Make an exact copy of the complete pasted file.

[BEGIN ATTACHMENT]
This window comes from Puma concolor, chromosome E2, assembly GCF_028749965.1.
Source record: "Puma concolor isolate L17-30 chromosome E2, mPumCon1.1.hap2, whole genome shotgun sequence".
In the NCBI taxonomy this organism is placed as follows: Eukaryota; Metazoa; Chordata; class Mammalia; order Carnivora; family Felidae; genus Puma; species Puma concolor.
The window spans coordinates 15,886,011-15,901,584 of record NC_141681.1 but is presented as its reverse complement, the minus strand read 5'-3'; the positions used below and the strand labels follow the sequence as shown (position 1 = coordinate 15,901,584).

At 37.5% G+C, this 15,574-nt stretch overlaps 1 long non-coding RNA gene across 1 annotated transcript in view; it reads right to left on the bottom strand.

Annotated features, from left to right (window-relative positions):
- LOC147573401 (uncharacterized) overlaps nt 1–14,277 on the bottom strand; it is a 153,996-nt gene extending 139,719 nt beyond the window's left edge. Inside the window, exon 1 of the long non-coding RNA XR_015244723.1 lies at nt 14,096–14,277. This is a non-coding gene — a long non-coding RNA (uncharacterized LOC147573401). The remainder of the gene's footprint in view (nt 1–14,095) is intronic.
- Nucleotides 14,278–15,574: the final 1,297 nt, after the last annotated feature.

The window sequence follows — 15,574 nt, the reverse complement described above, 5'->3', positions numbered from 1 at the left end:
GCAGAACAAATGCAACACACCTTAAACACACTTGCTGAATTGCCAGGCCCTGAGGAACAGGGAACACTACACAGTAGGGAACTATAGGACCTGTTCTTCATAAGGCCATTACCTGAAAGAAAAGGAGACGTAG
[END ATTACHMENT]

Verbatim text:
This window comes from Puma concolor, chromosome E2, assembly GCF_028749965.1.
Source record: "Puma concolor isolate L17-30 chromosome E2, mPumCon1.1.hap2, whole genome shotgun sequence".
In the NCBI taxonomy this organism is placed as follows: Eukaryota; Metazoa; Chordata; class Mammalia; order Carnivora; family Felidae; genus Puma; species Puma concolor.
The window spans coordinates 15,886,011-15,901,584 of record NC_141681.1 but is presented as its reverse complement, the minus strand read 5'-3'; the positions used below and the strand labels follow the sequence as shown (position 1 = coordinate 15,901,584).

At 37.5% G+C, this 15,574-nt stretch overlaps 1 long non-coding RNA gene across 1 annotated transcript in view; it reads right to left on the bottom strand.

Annotated features, from left to right (window-relative positions):
- LOC147573401 (uncharacterized) overlaps nt 1–14,277 on the bottom strand; it is a 153,996-nt gene extending 139,719 nt beyond the window's left edge. Inside the window, exon 1 of the long non-coding RNA XR_015244723.1 lies at nt 14,096–14,277. This is a non-coding gene — a long non-coding RNA (uncharacterized LOC147573401). The remainder of the gene's footprint in view (nt 1–14,095) is intronic.
- Nucleotides 14,278–15,574: the final 1,297 nt, after the last annotated feature.

The window sequence follows — 15,574 nt, the reverse complement described above, 5'->3', positions numbered from 1 at the left end:
GCAGAACAAATGCAACACACCTTAAACACACTTGCTGAATTGCCAGGCCCTGAGGAACAGGGAACACTACACAGTAGGGAACTATAGGACCTGTTCTTCATAAGGCCATTACCTGAAAGAAAAGGAGACGTAG